What’s normal? Nov. 20th, 2011

In Grand Falls/ Windsor, NL and we had a great experience with Kyle Osmond. He was made known to us by a few different people who form a circle of concern around him. In a lot of people’s eyes he’s been handicapped by DiGeorge Syndrome, a condition affecting chromosome 22. That doesn’t mean a lot to me but to look at him he appears undersized for his age, he has a speech difficulty, owing to damage to one of his vocal cords during one of many surgeries. I’m told there are numerous problems he’s had over his brief life. I couldn’t see that. All I saw was a child who had an infectious mirth that tickled everyone around him.
He knows a slew of Elvis songs and another slew of BWATOF songs, as well as numerous other musical things that have tickled him over the years. He plays accordion, and well, spoons, garbage bag and most anything else. He listens to his musical choices every day before going to school and is driven to play and sing whenever he can. He’s a smiling kid with a toothy grin that makes everyone around him break out in great big smiles. We first met him in the Exploits Valley Mall.
The Mall, according to my cousin’s wife, is a place where everyone goes to feel sorry for everyone else. I know what she means! It’s the want to reach out to the handicapped or less fortunate with great compassion and sympathy. I love the fact that amongst people in this province a fellow like Kyle can have circles of people known to him through chance meeting concerned enough for his welfare to want to intercede and make him known to others. That aspect of caring is what communities should do and people in this province excel at it. By now about six separate people had told us about Kyle.
Malls are the modern version of the old market place where traders and buyers mix. It’s where humanity displays all its many colours and Fridays present a good cross section of a population. Kyle came by the table where Ray, Wayne and I were signing copies or our recently released Chainsaw Earle book. The first thing he did was ask if we knew Wayne’s song ‘Still Some More To Go” and without much more than that started singing it out loud and he attracted a bunch right away! He’s got a voice caught in the middle of changing; a funny sound and people started laughing and singing along. Kyle is wise enough to embrace what he is and celebrates life! That becomes immediately obvious and inspirational. We were singing along within two lines. He then proceeded to do bits of “Da Yammie” and went straight on into “Is you Appy”! Here was Kyle, “the poor little feller”, givin’ ‘er!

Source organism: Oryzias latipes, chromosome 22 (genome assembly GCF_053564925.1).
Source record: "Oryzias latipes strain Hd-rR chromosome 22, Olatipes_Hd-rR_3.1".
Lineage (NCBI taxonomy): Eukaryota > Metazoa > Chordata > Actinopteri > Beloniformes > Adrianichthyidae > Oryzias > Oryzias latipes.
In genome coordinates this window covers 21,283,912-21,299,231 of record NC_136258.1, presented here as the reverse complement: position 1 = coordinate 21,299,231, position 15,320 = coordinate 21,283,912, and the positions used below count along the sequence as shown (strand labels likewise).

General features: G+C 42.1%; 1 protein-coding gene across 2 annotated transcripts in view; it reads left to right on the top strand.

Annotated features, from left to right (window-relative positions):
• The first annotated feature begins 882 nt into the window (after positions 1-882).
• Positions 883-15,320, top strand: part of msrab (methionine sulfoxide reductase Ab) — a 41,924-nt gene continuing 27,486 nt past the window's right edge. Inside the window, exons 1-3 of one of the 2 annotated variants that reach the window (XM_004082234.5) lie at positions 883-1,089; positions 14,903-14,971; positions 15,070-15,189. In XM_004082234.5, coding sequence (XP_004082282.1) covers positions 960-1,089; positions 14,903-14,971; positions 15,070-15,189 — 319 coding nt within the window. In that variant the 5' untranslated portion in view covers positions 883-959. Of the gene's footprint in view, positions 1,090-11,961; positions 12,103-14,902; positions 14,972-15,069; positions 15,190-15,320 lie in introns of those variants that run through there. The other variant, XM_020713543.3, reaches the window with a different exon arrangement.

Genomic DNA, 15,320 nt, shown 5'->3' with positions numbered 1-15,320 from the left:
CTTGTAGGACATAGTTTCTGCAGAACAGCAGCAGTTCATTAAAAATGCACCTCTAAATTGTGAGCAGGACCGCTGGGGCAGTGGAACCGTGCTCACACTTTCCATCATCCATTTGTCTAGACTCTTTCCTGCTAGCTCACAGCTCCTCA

If anyone else there thought for a moment that they had some reason to be glum, well that was forgotten! Here was this little bundle of inspiration, all arms and legs and one big grin making the world around him happy! Several were reaching for five dollar bills and placing in his hand!

If I think about it I can see back through my connections, family, communities, schools, and travels, perhaps hundreds of people who were not considered normal, some handicapped, more were just misfits, some were just socially inept, some excelled. Some were, as we called them, retarded, though that term now is outdated through further understanding of how the mentally handicapped differ; we now have hundreds of ways of unraveling the complexities of the brain and nervous system.
I had a comment from a high school principal a few years back that 93 percent of the children enrolled in that school, (and there were close to 500 at the time, ) had some listed reason, some medical claim to being treated special, or different, to have some problem which made them abnormal.

So if 93% are abnormal what is normal?

All I know is that without the abnormal we’d all look like the crowd on American Soap Operas and what a frightful world that would be! What beautiful complexity we’d have lost to us without an understanding of those who are different. We’d all be homogenized like so many cookies in an assortment box, all slightly different but essentially sugar and white flour. Thank God for those who are different. Is you ‘appy? You gotta be ‘appy! Thanks especially for Kyle Osmond.


  1. Nick's Mom says:

    What a wonderful story! I can only imagine how heartwarming that was. He must be a very special person. How blessed he must be to be able to share as much of himself as he did – and not feel self-conscious! A beautiful, positive attitude!

Speak Your Mind